3. The London Distillery Company – This gin distillery offers a variety of tour experiences, including a gin lab experience were you can design and distill you own bottle of gin.
4. Sipsmith – A gin distillery offering tours on Monday, Wednesday, Thursday and Friday evenings.
5. Meantime – The brewery in Greenwich offers daily tours for £20.
6. The Five Points Brewing Co – They offer brewery tours on second Saturday of each month for £15 and are located in East London.
7. Gin Journeys – Try five cocktails at five bars at this distillery tour/bar crawl.
8. East London Liquor Company – ELLC is a vodka, gin, rum, and whisky distillery that offers 11 different tours. You can learn to mix cocktails or take a tour where you can taste various spirits.
Pubs and Bars
1. The Churchill Arms – This place is a classic. Located in Notting Hill, The Churchill Arms is known for their incredibly flowers decorating the outside of the bar in spring and summer, and their elaborate Christmas decorations which involve putting 80 Christmas trees on the outside of the pub (pictured above). It is part pub and part Thai restaurant.
2. Ye Olde Cheshire Cheese – This pub was originally built in 1538 and it was rebuilt in 1667 after it burnt down in the Great Fire. Mark Twain and Charles Dickens have been here, and rumor has it there might have been a time when the place was a brothel.
3. Ten Bells – A pub in Spitalfields where two of Jack the Ripper’s victims were last seen.
4. The Bloomsbury Club – The Standard describes this bar as being “Awash with gorgeousness”. It has Art Deco styling and an outdoor terrace.
5. Gordon’s Wine Bar – Housed in a cellar, this is the oldest wine bare in London.
6. The Owl and the Pussycat – A lovely pub in Shoreditch with patio seating in the summer and a cozy fireplace in the winter.
7. Chahoots – A speakeasy underground in an old tube station. I recommend making a reservation.
8. Bourdon House at Dunhill – The bar in the cellar has a courtyard where you can sip cocktails al fresco.
9. Ye Olde Mitre – This pub is hard to find, but is one of the oldest pubs in London.
10. The Spaniards Inn – This pub was featured in both Dicken’s Pickwick Papers and Stoker’s Dracula.
11. Cross Keys Coven Garden – A pub with lots of character, it does get crowded after work.
12. Salotto ‘900 – A speakeasy above the pub named The Italian Job in Notting Hill.
13. Calloh Callay – There is a pub within a pub at Calloh Callay that can only be accessed through the back of a wardrobe.
14. Evans & Peel Detective Agency – The name of this speakeasy caught my attention. To make a reservation you need to submit a case with the “detective” and the doorman will question you about it when you arrive. This is on my list of things to do in London during my next visit.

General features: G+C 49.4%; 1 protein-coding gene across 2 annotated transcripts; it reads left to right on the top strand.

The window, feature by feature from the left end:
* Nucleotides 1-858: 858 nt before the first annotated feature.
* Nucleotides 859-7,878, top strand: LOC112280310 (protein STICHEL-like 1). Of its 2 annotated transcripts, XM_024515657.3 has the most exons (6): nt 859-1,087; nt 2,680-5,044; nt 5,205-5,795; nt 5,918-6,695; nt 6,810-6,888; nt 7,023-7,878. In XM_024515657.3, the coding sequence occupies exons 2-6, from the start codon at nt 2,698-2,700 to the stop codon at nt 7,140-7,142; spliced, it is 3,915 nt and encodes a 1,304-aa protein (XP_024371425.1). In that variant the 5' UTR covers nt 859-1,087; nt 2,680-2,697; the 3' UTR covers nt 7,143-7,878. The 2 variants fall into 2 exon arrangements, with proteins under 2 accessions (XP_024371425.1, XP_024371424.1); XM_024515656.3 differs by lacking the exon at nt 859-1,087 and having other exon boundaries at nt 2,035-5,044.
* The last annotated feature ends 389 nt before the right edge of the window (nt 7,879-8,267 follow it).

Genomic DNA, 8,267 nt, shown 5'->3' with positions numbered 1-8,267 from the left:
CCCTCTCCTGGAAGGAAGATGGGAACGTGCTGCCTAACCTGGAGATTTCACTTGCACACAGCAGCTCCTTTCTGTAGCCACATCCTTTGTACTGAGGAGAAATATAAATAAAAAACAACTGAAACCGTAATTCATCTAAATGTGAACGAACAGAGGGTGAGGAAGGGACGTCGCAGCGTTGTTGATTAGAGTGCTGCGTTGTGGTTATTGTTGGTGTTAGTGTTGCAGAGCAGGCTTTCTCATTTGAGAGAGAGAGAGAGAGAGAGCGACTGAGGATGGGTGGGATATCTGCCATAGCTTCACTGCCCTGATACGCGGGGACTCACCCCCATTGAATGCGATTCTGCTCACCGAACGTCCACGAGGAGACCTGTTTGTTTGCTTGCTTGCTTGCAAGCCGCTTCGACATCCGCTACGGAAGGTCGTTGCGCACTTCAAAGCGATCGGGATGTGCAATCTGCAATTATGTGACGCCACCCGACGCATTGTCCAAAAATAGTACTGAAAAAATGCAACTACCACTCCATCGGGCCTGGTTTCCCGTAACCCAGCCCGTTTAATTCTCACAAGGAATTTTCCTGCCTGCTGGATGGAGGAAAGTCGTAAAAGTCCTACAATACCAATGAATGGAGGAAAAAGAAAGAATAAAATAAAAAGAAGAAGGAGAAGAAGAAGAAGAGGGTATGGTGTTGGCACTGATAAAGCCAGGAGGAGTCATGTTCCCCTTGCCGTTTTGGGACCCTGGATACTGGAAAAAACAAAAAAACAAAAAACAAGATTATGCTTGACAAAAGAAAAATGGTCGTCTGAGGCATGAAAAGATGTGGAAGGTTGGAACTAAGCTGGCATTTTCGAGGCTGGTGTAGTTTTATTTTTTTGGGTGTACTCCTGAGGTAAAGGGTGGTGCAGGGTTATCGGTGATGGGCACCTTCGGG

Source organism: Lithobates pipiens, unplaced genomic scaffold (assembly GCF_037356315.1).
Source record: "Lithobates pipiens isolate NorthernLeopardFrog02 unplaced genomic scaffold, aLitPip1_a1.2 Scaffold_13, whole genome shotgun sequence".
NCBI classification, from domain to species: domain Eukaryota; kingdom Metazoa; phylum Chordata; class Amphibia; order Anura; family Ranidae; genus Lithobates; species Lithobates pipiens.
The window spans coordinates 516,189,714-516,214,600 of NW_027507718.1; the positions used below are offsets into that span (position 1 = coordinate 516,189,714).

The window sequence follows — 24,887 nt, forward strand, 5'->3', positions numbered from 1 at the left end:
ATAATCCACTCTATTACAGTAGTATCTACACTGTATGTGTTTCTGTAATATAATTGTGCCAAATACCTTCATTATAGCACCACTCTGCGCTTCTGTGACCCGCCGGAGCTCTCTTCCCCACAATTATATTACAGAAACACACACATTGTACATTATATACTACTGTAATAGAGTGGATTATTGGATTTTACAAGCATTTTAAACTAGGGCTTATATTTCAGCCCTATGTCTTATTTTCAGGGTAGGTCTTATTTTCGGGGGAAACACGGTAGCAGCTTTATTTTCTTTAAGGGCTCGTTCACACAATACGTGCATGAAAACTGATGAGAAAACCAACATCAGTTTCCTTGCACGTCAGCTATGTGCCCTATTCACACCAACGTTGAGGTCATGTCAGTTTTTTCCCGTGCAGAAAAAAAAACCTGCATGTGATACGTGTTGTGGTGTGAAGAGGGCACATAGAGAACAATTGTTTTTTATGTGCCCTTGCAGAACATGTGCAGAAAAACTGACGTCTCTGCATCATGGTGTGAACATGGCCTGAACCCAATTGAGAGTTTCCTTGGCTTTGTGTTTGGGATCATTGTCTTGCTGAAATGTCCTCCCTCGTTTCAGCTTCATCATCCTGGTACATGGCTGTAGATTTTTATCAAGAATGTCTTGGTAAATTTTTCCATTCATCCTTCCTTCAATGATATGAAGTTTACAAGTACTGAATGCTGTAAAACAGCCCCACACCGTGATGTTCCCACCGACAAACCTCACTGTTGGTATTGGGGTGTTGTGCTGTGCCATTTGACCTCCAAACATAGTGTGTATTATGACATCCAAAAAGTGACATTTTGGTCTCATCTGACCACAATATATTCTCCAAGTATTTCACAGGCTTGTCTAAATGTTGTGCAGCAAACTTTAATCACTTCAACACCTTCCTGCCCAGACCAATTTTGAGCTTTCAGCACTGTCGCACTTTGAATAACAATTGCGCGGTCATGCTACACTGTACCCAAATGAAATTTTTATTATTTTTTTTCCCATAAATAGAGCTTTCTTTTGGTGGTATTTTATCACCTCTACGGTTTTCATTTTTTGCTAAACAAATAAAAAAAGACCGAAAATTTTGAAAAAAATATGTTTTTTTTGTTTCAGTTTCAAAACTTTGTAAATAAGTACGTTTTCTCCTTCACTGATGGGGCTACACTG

15. The Culpepper – This spot is a pub, restaurant, hotel, and rooftop garden in one.
16. People’s Park Tavern – A pub and brewery beside Victoria Park with a big hacienda garden and DJs on the weekends. Definitely the place to hand out on a nice night.
17. The White Horse – A classic pub with a beer garden.
18. The Zetter Townhouse Cocktail Lounge – Decorated to feel like the home of your eccentric Great Aunt, this is an award winning cocktail bar that hosts cocktail events and parties that are open to the public each month.
19. The Mayor of Scaredy Cat Town – Ok, the Brits know how to name their bars. This basement bar is underneath Breakfast Club in Spitalfields. To enter you need to go the bar at Breakfast Club and ask to see “The Mayor”.
20. Looking Glass Cocktail Club – An Alice in Wonderland themed bar in the trendy Shoreditch neighborhood.
21. The Morpeth Arms – This pub has a dark history, it was originally a prison and deportation holding center for convicts being sent to Australia. If you visit when the pub isn’t busy and ask the bartender very nicely they might let you into the cellar to tour the cells. There is also a Sky Room not he second floor of the pub that is decorated in a 1920s style and is equipped with binoculars so that you can look across the street at the British Intelligence Service building.
1. The Goring – This classic British hotel comes highly recommended. The rooms are luxurious and they have accommodations for families.
2. The Ned – This hotel from the Soho House group just opened and I have heard the most wonderful things. While Soho House has several properties catering to members, this is their first hotel that caters to the general public. The rooms were designed with a nod to 1920s glamour.
3. Gir Lion Lodge at London Zoo – Stay at the zoo! This sounds like the most fun thing ever – you get an after hours tour of the zoo, watch feeds, dinner, breakfast, and luxury accommodations. And lions nearby.
4. The Soho Hotel – This hotel has 96 individual designed bedrooms and a prime location.
5. London House Hotel – A modern and affordable option right in the city.
Other Things to do in London
1. Ride the London Eye – Be sure to book tickets in advance, this is one of the more popular things to do in London.